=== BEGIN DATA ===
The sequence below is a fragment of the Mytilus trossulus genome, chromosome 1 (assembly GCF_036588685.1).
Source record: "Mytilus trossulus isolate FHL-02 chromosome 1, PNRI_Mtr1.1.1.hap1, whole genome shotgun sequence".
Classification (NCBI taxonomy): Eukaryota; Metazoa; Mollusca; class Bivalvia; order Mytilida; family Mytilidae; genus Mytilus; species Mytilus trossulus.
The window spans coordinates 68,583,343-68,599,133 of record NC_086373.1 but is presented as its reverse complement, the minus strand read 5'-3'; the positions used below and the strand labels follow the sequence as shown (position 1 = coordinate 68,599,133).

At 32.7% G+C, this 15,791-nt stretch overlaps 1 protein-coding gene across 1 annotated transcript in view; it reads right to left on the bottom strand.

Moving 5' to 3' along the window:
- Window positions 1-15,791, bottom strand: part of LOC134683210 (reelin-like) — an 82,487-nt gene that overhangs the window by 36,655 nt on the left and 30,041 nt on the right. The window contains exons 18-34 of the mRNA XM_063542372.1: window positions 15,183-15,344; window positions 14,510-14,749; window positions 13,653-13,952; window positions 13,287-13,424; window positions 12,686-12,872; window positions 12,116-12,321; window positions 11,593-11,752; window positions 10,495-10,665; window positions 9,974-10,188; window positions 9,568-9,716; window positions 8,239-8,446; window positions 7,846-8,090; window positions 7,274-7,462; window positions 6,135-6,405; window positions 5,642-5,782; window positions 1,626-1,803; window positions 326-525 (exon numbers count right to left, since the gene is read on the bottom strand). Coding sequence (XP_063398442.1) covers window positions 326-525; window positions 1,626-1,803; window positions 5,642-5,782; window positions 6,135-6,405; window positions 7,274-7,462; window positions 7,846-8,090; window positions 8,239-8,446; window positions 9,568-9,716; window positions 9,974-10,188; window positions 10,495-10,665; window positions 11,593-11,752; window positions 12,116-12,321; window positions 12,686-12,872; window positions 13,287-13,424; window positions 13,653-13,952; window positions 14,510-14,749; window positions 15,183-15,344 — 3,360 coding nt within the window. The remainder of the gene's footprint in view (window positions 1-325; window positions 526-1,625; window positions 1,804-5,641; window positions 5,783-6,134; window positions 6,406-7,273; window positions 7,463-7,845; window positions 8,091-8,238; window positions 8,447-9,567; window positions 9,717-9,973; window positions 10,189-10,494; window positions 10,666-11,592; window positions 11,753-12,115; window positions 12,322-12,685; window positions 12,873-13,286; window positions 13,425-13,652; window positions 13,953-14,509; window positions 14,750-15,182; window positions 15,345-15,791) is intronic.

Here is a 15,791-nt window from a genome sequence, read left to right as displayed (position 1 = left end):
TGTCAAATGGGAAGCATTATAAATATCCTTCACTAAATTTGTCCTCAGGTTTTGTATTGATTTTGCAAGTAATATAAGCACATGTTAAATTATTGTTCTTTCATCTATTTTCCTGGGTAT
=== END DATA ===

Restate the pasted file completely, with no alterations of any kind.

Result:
The sequence below is a fragment of the Mytilus trossulus genome, chromosome 1 (assembly GCF_036588685.1).
Source record: "Mytilus trossulus isolate FHL-02 chromosome 1, PNRI_Mtr1.1.1.hap1, whole genome shotgun sequence".
Classification (NCBI taxonomy): Eukaryota; Metazoa; Mollusca; class Bivalvia; order Mytilida; family Mytilidae; genus Mytilus; species Mytilus trossulus.
The window spans coordinates 68,583,343-68,599,133 of record NC_086373.1 but is presented as its reverse complement, the minus strand read 5'-3'; the positions used below and the strand labels follow the sequence as shown (position 1 = coordinate 68,599,133).

At 32.7% G+C, this 15,791-nt stretch overlaps 1 protein-coding gene across 1 annotated transcript in view; it reads right to left on the bottom strand.

Moving 5' to 3' along the window:
- Window positions 1-15,791, bottom strand: part of LOC134683210 (reelin-like) — an 82,487-nt gene that overhangs the window by 36,655 nt on the left and 30,041 nt on the right. The window contains exons 18-34 of the mRNA XM_063542372.1: window positions 15,183-15,344; window positions 14,510-14,749; window positions 13,653-13,952; window positions 13,287-13,424; window positions 12,686-12,872; window positions 12,116-12,321; window positions 11,593-11,752; window positions 10,495-10,665; window positions 9,974-10,188; window positions 9,568-9,716; window positions 8,239-8,446; window positions 7,846-8,090; window positions 7,274-7,462; window positions 6,135-6,405; window positions 5,642-5,782; window positions 1,626-1,803; window positions 326-525 (exon numbers count right to left, since the gene is read on the bottom strand). Coding sequence (XP_063398442.1) covers window positions 326-525; window positions 1,626-1,803; window positions 5,642-5,782; window positions 6,135-6,405; window positions 7,274-7,462; window positions 7,846-8,090; window positions 8,239-8,446; window positions 9,568-9,716; window positions 9,974-10,188; window positions 10,495-10,665; window positions 11,593-11,752; window positions 12,116-12,321; window positions 12,686-12,872; window positions 13,287-13,424; window positions 13,653-13,952; window positions 14,510-14,749; window positions 15,183-15,344 — 3,360 coding nt within the window. The remainder of the gene's footprint in view (window positions 1-325; window positions 526-1,625; window positions 1,804-5,641; window positions 5,783-6,134; window positions 6,406-7,273; window positions 7,463-7,845; window positions 8,091-8,238; window positions 8,447-9,567; window positions 9,717-9,973; window positions 10,189-10,494; window positions 10,666-11,592; window positions 11,753-12,115; window positions 12,322-12,685; window positions 12,873-13,286; window positions 13,425-13,652; window positions 13,953-14,509; window positions 14,750-15,182; window positions 15,345-15,791) is intronic.

Here is a 15,791-nt window from a genome sequence, read left to right as displayed (position 1 = left end):
TGTCAAATGGGAAGCATTATAAATATCCTTCACTAAATTTGTCCTCAGGTTTTGTATTGATTTTGCAAGTAATATAAGCACATGTTAAATTATTGTTCTTTCATCTATTTTCCTGGGTAT